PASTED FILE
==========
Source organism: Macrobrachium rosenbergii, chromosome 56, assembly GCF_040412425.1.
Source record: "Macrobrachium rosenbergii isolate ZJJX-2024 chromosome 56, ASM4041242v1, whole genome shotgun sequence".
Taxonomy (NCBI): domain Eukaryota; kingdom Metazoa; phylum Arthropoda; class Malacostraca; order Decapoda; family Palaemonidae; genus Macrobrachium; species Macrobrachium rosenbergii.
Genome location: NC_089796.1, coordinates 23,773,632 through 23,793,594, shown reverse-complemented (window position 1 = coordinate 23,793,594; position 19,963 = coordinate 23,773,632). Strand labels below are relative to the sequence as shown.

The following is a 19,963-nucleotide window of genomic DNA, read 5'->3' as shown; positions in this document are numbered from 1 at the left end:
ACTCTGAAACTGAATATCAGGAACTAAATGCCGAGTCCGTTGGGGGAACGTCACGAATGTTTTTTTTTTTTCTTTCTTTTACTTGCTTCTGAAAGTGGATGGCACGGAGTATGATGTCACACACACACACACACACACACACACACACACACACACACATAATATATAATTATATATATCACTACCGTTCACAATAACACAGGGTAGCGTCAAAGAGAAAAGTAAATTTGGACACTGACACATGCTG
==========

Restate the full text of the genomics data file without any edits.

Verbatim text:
Source organism: Macrobrachium rosenbergii, chromosome 56, assembly GCF_040412425.1.
Source record: "Macrobrachium rosenbergii isolate ZJJX-2024 chromosome 56, ASM4041242v1, whole genome shotgun sequence".
Taxonomy (NCBI): domain Eukaryota; kingdom Metazoa; phylum Arthropoda; class Malacostraca; order Decapoda; family Palaemonidae; genus Macrobrachium; species Macrobrachium rosenbergii.
Genome location: NC_089796.1, coordinates 23,773,632 through 23,793,594, shown reverse-complemented (window position 1 = coordinate 23,793,594; position 19,963 = coordinate 23,773,632). Strand labels below are relative to the sequence as shown.

The following is a 19,963-nucleotide window of genomic DNA, read 5'->3' as shown; positions in this document are numbered from 1 at the left end:
ACTCTGAAACTGAATATCAGGAACTAAATGCCGAGTCCGTTGGGGGAACGTCACGAATGTTTTTTTTTTTTCTTTCTTTTACTTGCTTCTGAAAGTGGATGGCACGGAGTATGATGTCACACACACACACACACACACACACACACACACACACACACATAATATATAATTATATATATCACTACCGTTCACAATAACACAGGGTAGCGTCAAAGAGAAAAGTAAATTTGGACACTGACACATGCTG